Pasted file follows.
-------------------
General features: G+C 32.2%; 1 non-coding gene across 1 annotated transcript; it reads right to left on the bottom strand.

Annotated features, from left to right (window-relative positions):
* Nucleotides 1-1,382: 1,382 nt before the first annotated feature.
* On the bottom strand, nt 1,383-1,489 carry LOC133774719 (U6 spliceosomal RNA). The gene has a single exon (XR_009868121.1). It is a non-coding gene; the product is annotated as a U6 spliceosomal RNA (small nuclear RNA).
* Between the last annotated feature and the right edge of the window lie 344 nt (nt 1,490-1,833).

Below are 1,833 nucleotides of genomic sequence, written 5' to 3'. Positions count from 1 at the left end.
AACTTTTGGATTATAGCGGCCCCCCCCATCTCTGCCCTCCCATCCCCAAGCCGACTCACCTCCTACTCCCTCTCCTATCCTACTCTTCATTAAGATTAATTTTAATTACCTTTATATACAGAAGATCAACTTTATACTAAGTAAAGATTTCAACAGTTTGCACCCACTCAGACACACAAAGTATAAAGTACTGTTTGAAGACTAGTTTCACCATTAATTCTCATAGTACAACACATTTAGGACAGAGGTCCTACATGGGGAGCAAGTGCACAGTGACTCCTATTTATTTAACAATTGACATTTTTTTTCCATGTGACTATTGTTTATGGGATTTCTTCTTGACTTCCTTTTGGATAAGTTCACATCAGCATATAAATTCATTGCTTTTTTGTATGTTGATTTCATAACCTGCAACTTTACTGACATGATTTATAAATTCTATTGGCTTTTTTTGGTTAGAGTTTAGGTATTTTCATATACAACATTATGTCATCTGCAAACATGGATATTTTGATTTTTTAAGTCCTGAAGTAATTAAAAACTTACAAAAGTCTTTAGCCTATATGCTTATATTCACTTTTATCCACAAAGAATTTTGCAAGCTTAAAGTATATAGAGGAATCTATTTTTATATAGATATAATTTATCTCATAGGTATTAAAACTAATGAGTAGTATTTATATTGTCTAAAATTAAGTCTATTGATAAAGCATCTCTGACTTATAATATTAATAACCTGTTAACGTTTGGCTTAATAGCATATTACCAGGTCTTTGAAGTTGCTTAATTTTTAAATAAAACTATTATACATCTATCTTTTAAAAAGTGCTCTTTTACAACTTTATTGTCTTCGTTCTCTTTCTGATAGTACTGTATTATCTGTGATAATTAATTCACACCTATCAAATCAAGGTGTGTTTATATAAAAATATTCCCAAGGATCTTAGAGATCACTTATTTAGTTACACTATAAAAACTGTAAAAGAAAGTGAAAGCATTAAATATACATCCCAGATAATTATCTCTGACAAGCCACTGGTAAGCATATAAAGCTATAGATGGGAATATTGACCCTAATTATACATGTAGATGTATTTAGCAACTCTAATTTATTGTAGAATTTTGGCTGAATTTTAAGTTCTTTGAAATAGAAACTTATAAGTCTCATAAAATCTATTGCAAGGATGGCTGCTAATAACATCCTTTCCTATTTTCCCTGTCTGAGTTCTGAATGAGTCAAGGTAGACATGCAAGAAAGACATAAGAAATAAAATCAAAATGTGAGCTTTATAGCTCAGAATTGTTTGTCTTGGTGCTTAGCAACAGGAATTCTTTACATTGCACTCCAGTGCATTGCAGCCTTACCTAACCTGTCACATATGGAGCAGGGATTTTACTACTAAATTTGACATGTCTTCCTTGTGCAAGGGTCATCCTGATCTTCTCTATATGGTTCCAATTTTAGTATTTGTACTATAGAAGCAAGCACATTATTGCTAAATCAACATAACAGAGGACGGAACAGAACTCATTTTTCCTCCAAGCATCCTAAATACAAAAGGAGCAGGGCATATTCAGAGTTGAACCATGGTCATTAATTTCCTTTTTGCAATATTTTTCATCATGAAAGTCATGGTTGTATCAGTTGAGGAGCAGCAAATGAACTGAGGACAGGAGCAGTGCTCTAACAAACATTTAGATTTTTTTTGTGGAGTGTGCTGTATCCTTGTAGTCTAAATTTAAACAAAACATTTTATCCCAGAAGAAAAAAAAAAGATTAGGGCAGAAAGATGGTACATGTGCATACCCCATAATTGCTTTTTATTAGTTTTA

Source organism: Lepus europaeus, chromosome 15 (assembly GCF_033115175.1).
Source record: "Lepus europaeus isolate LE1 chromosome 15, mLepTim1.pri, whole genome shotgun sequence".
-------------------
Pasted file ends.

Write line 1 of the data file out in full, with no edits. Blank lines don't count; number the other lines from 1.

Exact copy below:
General features: G+C 32.2%; 1 non-coding gene across 1 annotated transcript; it reads right to left on the bottom strand.